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Politics

Why Trump has stopped bashing Japan

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Donald Trump has stopped bashing Japan.   © Reuters

WASHINGTON -- Republican presidential nominee Donald Trump has stopped attacking Japan in his campaign speeches.

In a speech on Aug. 22 in Ohio, Trump criticized his Democratic rival by saying, "No state has been hurt worse by Hillary Clinton trade policies than Ohio. ... She backed the job-killing trade deal with South Korea and backed the Trans-Pacific Partnership [trade deal]."

Clinton was President Barack Obama's first secretary of state. Trump also criticized China and Mexico in the speech but did not mention Japan.

During the primaries, the 70-year-old real estate mogul and TV personality would often blast Japan as though he were still living in the 1980s, when cross-Pacific trade disputes were especially fierce.

But his Japan-bashing days appear to be over. The last time he included Japan in a speech was Aug. 5, when he was in Wisconsin, another Midwestern state. "Trade is a disaster with China, with Japan, with Mexico [and] with Vietnam," he said at the time.

An emasculated Trump?

Japan seems to have disappeared from Trump's speeches about the same time the candidate began using a teleprompter. Trump had been averse to using the speaking aid, saying people running for president should not be allowed to use the devices. During the primaries, he criticized Clinton and his Republican rivals for being teleprompted.

In March, however, he relented, following his campaign team's advice. Some of his handlers opposed the idea out of concern that his appearances would lose their edge.

Before March, the team had few substantial advisers. That month, as Trump all but secured the nomination, old-boy politicians and campaign strategists began entering his camp.

One of these insiders was Jeff Sessions, a Republican senator from Alabama who oversees Trump's foreign policy planks.

Sessions, who at one point was even rumored to become Trump's running mate, piqued Japanese diplomats' curiosity. At his rallies, Trump often emphasizes the importance of fighting terrorist organizations like the Islamic State group. The U.S., Japanese diplomats repeatedly told Sessions, must cooperate with its allies, including Japan, in this fight. It does not make sense for a U.S. presidential candidate to attack its allies in this fight, they told Sessions.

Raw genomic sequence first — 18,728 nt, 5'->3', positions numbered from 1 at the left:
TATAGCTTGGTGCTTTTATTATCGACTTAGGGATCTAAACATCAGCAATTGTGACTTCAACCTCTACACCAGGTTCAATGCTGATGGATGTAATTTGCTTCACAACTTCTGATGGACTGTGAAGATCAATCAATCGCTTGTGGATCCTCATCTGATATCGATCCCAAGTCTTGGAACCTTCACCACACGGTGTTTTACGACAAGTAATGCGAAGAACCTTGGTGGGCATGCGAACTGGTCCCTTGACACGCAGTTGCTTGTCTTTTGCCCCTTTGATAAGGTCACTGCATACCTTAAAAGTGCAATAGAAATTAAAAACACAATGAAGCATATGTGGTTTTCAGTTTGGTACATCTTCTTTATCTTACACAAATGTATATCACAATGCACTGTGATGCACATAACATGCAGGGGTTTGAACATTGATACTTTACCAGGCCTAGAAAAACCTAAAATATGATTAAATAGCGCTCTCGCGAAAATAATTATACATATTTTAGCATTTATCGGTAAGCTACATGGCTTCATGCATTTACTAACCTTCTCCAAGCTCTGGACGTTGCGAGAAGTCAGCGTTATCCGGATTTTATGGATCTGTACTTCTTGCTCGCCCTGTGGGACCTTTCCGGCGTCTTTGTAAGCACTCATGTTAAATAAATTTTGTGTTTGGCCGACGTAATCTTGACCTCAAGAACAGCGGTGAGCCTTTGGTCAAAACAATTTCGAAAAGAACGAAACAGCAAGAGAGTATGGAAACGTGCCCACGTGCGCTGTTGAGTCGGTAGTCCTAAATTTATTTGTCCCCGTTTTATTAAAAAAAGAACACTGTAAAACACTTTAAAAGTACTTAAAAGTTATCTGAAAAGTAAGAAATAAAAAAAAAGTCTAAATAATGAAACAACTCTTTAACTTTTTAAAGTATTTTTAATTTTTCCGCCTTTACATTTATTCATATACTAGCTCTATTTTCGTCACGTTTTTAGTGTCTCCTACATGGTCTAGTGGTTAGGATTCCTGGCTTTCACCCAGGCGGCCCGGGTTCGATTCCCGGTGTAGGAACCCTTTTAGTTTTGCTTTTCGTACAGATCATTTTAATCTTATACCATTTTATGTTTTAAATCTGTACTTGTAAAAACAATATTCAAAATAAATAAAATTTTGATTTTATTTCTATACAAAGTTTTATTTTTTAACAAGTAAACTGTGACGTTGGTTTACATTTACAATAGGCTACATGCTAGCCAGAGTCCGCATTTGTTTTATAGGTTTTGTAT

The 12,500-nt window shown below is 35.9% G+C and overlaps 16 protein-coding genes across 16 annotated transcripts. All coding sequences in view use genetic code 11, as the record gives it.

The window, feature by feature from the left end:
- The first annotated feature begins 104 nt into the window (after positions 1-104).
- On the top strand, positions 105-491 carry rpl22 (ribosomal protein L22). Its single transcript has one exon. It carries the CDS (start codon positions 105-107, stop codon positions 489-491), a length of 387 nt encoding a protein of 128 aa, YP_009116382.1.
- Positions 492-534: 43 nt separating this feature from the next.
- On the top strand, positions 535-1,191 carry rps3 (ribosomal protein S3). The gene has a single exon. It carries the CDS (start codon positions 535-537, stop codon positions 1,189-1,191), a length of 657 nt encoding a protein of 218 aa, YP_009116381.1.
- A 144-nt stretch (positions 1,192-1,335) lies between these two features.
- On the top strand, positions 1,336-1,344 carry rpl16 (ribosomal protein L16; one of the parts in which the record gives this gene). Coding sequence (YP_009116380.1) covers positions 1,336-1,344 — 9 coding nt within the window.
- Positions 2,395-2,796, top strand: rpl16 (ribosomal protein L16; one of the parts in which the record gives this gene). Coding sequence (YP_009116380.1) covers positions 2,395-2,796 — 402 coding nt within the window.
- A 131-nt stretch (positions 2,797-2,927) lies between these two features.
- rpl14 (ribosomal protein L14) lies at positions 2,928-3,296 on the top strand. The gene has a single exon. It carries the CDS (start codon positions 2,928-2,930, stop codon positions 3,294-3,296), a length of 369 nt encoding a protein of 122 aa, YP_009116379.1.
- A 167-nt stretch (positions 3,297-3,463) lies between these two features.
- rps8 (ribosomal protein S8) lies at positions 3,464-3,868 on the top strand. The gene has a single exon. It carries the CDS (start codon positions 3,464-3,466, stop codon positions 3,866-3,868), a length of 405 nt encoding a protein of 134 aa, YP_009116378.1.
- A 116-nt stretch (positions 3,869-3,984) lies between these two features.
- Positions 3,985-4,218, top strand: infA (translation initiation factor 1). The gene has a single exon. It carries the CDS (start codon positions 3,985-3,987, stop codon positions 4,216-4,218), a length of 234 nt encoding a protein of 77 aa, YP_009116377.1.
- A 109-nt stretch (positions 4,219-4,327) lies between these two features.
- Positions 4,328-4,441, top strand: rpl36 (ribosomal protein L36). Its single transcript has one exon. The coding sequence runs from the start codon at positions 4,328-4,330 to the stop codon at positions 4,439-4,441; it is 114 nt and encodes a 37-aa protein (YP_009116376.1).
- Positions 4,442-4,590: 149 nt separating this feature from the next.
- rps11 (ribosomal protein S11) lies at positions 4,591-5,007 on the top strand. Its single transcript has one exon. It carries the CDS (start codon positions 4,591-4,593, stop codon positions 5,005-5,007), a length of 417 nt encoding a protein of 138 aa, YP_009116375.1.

For Sessions and other new members of Team Trump, Japan is obviously an ally. But Trump's previous brain trust had never mentioned this to the candidate.

Since Trump began using a teleprompter to read out speeches prepared by his foreign policy experts, the hard-line demagogue who spits out caustic words like, "We're going to beat China, Japan [... and] Mexico at trade!" has receded. No more does Trump criticize Japan for deliberately devaluing the yen to give its exporters a leg up. No more does he hold up Komatsu, a leading construction machinery maker, as unfairly benefiting from a devalued currency.

Japanese diplomatic officials would not admit to getting in touch with the Trump campaign.

Reshuffling for victory

"Sometimes, in the heat of debate and speaking on a multitude of issues, you don't choose the right words or you say the wrong thing," Trump said Aug. 18 in a speech read from a teleprompter in North Carolina. "I have done that, and I regret it."

It was a rare moment for a man who has spent months, if not longer, building a persona of a tough guy who does not back down.

On the previous day, Trump dismissed Paul Manafort, his campaign manager, after it came out that Manafort did consulting work for former Ukrainian President Viktor Yanukovych, whose government was pro-Russian.

The second major reshuffling of the team since June shows a sense of desperation in Trumpland, now that the Republican nominee seems to be stepping into one pit of quicksand after another.

The first debate is less than a month away. Whether a teleprompter or a softer Donald can help Trump buoy his support until he takes to the debate stage remains to be seen.

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